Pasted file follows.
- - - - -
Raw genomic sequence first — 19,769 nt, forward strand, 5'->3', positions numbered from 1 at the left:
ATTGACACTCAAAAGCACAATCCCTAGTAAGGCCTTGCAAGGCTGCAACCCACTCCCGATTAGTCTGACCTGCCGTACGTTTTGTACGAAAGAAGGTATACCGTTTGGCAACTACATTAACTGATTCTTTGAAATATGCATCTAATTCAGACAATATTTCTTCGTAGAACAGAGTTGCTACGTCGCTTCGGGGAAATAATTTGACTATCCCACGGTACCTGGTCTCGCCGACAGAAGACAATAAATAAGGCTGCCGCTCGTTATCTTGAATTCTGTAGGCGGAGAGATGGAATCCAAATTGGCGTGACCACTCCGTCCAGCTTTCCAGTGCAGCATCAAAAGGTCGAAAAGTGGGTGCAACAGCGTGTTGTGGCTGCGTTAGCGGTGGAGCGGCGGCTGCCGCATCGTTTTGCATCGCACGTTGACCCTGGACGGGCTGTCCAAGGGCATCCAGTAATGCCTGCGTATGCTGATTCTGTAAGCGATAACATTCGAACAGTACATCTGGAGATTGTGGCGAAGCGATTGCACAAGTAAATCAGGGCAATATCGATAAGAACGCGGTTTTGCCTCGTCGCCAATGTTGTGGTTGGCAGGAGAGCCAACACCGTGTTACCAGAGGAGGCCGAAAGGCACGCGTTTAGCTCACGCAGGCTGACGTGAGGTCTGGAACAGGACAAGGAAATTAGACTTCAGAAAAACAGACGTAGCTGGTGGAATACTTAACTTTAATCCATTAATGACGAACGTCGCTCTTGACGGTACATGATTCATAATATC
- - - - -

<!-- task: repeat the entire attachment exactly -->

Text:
Raw genomic sequence first — 19,769 nt, forward strand, 5'->3', positions numbered from 1 at the left:
ATTGACACTCAAAAGCACAATCCCTAGTAAGGCCTTGCAAGGCTGCAACCCACTCCCGATTAGTCTGACCTGCCGTACGTTTTGTACGAAAGAAGGTATACCGTTTGGCAACTACATTAACTGATTCTTTGAAATATGCATCTAATTCAGACAATATTTCTTCGTAGAACAGAGTTGCTACGTCGCTTCGGGGAAATAATTTGACTATCCCACGGTACCTGGTCTCGCCGACAGAAGACAATAAATAAGGCTGCCGCTCGTTATCTTGAATTCTGTAGGCGGAGAGATGGAATCCAAATTGGCGTGACCACTCCGTCCAGCTTTCCAGTGCAGCATCAAAAGGTCGAAAAGTGGGTGCAACAGCGTGTTGTGGCTGCGTTAGCGGTGGAGCGGCGGCTGCCGCATCGTTTTGCATCGCACGTTGACCCTGGACGGGCTGTCCAAGGGCATCCAGTAATGCCTGCGTATGCTGATTCTGTAAGCGATAACATTCGAACAGTACATCTGGAGATTGTGGCGAAGCGATTGCACAAGTAAATCAGGGCAATATCGATAAGAACGCGGTTTTGCCTCGTCGCCAATGTTGTGGTTGGCAGGAGAGCCAACACCGTGTTACCAGAGGAGGCCGAAAGGCACGCGTTTAGCTCACGCAGGCTGACGTGAGGTCTGGAACAGGACAAGGAAATTAGACTTCAGAAAAACAGACGTAGCTGGTGGAATACTTAACTTTAATCCATTAATGACGAACGTCGCTCTTGACGGTACATGATTCATAATATC